The exhibition titled “Encountering the Buddha: Art and Practice across Asia” is currently on view at the Smithsonian’s Arthur M. Sackler Gallery, Washington, D.C.
The show highlights the role and function of art and place as central to Buddhist understanding and teachings. The selections of works on display are drawn from the Freer and Sackler collections of Buddhist art. It features more than 250 pieces from India to Indonesia and Afghanistan to Japan coupled with two immersive environments and integrated digital platforms. “Encountering the Buddha: Art and Practice across Asia” narrate the stories of Buddhist objects and artworks. It also describes the beings that they represent and the people who engaged with them, their ritual use, sacred power, and their beauty. The show examines the religion through a wide lens and looks at its diverse expressions through objects that are part of the Buddhist world and traditions. There are two experiential spaces in the exhibition as well. One centered on a public site and the other evoking a domestic shrine depicting the interplay of place and practice.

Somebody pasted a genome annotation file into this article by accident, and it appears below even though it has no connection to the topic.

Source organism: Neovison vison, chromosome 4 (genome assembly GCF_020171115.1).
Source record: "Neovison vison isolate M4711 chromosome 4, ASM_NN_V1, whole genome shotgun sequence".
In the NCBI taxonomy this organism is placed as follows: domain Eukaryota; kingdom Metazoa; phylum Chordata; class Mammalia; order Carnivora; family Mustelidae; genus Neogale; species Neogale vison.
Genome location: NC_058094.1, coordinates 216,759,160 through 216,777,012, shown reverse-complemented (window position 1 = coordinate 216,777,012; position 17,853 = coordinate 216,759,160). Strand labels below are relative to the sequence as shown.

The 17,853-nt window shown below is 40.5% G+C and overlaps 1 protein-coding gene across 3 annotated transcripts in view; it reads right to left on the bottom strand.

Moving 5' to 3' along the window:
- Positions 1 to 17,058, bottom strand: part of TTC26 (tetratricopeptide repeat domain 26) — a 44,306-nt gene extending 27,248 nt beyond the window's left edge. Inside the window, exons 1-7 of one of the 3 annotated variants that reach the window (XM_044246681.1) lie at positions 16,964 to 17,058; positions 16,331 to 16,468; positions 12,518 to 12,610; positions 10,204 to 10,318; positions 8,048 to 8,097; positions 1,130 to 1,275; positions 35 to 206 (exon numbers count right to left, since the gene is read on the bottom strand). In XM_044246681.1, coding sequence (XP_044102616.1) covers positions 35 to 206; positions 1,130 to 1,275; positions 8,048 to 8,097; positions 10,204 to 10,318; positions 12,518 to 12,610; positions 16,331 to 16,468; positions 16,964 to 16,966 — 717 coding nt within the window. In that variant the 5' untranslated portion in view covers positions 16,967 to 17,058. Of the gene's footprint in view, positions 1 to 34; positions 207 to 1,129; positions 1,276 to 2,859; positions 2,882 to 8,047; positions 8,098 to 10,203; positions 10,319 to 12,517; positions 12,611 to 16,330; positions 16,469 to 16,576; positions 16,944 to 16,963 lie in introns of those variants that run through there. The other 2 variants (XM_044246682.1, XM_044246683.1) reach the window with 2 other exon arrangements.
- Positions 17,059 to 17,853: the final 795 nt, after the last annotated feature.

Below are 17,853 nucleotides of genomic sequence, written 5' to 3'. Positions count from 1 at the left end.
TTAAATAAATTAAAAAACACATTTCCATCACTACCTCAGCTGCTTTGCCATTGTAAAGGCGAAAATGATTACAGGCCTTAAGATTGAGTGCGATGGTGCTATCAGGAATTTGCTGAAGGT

The Smithsonian’s Freer Gallery of Art and the adjacent Arthur M. Sackler Gallery comprise as the United States’ museums of Asian art. It houses an impressive collection of Asian art featuring more than 40,000 objects ranging in time from the Neolithic to the present day. With a particular focus on Islamic art, Chinese jades, bronzes, and paintings and the art of the ancient Near East. It also contains works from Japan, ancient Egypt, South and Southeast Asia and Korea, as well as the Freer’s noted collection of works by American artist James McNeill Whistler. The Freer|Sackler is a part of the Smithsonian Institution.
“Encountering the Buddha: Art and Practice across Asia” runs from October 14, 2017, through November 29, 2020, at The Smithsonian’s Arthur M. Sackler Gallery, 1050 Independence Ave SW, Washington, DC 20560, USA.
Click on the slideshow for a sneak peek at the exhibition.